Operational Changes Took Effect on May 1
The Lighthouse Visitor Center is now only open Fridays through Mondays; closed Tuesdays through Thursdays, including Thanksgiving. The Kenneth C. Patrick Visitor Center will be closed through late December, reopening weekends and holidays on December 28. More »
Visitor Center Winter Hours
Visitor Center Winter Hours took effect on Sunday, November 3, 2013. More »
Sister Park Relationship
It is widely accepted that most national parks are simply too small to fulfill their mission of preserving natural and cultural resources on their own. Park managers know that to fulfill their mandate, they cannot manage a protected area as an isolated island, but must seek opportunities to partner with neighboring land owners and the local community. National parks around the world are all ultimately linked together by a variety of natural and cultural phenomena. Migratory species such as birds, butterflies, sea turtles, whales and other marine life that breed in parks in North America and Europe migrate through and spend the winter in protected areas throughout Central and South America, Africa and Asia. Air pollution created in one country causes environmental damage to parks in other countries even thousands of miles away. Non-native invasive species wreak havoc on native flora and fauna. Many U.S. national parks, such as Mesa Verde, the Statue of Liberty and Manzanar, also preserve and interpret important aspects of the cultural heritage of the various peoples who settled the nation. Several National Park Service sites have established "sister park" relationships in the last few years with national parks in other countries. These partnerships increase information sharing and direct park-to-park contacts to address many common issues.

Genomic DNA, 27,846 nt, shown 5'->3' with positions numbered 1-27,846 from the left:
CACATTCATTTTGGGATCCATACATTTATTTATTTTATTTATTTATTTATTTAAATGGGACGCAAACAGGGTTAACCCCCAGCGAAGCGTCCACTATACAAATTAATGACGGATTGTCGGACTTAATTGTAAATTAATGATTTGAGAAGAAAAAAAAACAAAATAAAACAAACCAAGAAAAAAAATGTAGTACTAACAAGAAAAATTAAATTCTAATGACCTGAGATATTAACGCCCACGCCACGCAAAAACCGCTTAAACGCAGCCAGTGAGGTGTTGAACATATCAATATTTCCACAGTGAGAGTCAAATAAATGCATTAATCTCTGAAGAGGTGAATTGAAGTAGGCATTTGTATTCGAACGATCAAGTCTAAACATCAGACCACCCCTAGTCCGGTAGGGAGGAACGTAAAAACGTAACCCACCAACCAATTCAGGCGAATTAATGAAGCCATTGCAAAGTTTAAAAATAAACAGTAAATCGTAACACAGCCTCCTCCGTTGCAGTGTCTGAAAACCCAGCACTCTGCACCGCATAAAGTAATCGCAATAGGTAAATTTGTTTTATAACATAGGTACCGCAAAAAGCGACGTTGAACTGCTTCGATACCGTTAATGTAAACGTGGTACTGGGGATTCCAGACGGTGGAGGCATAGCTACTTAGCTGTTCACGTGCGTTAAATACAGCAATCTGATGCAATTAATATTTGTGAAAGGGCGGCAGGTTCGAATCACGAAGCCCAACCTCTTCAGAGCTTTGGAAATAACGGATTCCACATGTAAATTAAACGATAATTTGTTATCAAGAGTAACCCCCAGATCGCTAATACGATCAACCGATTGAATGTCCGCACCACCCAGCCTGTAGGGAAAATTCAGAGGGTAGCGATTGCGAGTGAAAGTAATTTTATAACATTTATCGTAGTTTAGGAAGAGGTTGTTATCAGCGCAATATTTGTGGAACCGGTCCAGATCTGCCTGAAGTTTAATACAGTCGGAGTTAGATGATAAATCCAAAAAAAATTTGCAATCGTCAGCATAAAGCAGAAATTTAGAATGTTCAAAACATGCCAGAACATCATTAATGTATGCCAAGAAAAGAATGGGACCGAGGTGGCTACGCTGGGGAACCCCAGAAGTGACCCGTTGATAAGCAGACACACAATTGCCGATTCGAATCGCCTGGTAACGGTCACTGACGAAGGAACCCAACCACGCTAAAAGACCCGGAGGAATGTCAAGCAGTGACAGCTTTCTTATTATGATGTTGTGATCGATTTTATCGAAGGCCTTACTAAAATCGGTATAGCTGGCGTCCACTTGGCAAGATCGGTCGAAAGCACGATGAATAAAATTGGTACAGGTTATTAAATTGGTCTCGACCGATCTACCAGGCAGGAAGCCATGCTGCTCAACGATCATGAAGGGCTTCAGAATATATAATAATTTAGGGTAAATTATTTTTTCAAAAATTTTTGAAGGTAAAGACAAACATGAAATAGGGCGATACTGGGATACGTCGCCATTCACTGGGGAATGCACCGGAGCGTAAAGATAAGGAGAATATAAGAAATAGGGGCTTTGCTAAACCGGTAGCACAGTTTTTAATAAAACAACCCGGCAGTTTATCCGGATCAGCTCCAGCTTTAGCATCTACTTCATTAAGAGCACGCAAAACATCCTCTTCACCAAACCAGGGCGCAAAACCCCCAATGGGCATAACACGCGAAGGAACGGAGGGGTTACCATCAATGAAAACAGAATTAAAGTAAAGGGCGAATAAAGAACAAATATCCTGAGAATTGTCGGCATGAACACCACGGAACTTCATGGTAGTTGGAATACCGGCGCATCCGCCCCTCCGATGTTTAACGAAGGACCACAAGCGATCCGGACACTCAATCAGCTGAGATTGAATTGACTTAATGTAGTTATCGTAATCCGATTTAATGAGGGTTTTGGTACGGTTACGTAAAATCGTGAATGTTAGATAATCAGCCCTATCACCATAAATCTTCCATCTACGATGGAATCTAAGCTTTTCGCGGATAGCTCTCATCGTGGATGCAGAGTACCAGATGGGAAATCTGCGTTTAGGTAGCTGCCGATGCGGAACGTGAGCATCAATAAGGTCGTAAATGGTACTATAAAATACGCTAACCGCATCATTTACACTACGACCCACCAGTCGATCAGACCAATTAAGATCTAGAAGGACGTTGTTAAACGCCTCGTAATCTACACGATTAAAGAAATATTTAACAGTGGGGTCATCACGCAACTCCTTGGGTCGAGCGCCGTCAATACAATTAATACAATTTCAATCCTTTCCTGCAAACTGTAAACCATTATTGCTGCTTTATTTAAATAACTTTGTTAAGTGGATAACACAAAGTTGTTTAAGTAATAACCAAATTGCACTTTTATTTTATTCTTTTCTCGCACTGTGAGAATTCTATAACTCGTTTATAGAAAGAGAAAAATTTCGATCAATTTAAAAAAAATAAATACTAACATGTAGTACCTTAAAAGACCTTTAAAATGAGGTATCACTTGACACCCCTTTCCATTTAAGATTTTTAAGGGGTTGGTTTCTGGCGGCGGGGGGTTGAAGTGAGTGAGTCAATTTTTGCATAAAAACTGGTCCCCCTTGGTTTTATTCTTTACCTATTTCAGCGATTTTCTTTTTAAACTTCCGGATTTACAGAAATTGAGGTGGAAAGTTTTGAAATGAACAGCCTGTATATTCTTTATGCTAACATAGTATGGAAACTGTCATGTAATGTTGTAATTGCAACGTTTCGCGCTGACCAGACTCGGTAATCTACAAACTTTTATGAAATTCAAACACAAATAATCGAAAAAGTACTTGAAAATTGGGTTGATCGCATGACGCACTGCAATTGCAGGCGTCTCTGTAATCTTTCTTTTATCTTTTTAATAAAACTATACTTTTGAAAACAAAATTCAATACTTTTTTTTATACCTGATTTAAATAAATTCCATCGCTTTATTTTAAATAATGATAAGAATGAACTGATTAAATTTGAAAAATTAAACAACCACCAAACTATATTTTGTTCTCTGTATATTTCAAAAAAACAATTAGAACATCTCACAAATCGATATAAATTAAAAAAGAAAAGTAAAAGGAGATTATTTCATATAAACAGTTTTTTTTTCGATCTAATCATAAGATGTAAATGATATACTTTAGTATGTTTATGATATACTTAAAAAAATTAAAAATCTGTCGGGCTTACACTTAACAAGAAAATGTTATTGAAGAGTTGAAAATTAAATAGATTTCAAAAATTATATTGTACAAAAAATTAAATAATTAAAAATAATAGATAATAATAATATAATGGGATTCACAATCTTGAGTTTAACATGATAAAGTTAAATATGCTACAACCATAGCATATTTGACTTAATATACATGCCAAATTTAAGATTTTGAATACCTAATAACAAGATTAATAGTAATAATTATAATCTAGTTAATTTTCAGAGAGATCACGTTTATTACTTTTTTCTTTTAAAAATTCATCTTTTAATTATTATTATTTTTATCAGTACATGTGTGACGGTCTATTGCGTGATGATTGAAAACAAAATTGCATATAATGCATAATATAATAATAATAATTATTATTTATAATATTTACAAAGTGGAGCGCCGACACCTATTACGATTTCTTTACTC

Kolkheti National Park
Point Reyes National Seashore has established a sister park relationship with Kolkheti National Park in the Republic of Georgia. Kolkheti National Park, created in 1998, is one of those protected areas that is especially interesting for its landscape, flora, fauna and location. Located in western Georgia on the coast of the Black Sea, the park covers 29,700 hectares (73,400 acres) of land and 15743 hectares (38,902 acres) of marine habitat.
Download Kolkheti National Park's English language brochure. (5,682 KB PDF)
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A Sanctuary for Birds
Wetlands in the park are of great ecological value. With its relict forests and peat bogs, Kolkheti gives its visitors an impression of true wilderness, and the wild fauna of the area even make the sightseeing more impressive. It is a perfect place for bird watching, a haven for local birds and many species of migratory birds. Many of the species in the national park are on the edge of extinction.
The Argonauts of Kolkheti
The Kolkheti region has great historical importance as well. Also known as Kolkhida, Egrisi, or Lazika, the area has been mentioned in chronicles of different countries since time immemorial. In approximately 2000 BC, the first Georgian state was created here and the first Georgian money "Kolkhuri Tetri" was produced. The famous myth of the Argonauts is also connected to the Kolkheti region, where Georgians developed the technology for making gold strings or "the Golden Fleece" Jason sought.
Kolkheti National Park is one of the Republic of Georgia's 11 Strict Nature Reserves, 8 National Parks, 12 Managed Nature Reserves, 14 Natural Monuments, and 2 Protected Landscapes managed and coordinated by the Agency of Protected Areas within the Ministry of Environment Protection and Natural Resources of Georgia.
Did You Know?
In the mid-1800s, the tule elk was hunted to the brink of extinction. The last surviving tule elk were discovered and protected in the southern San Joaquin Valley in 1874. In 1978, ten tule elk were reintroduced to Point Reyes, which now has one of California's largest populations, numbering ~500. More...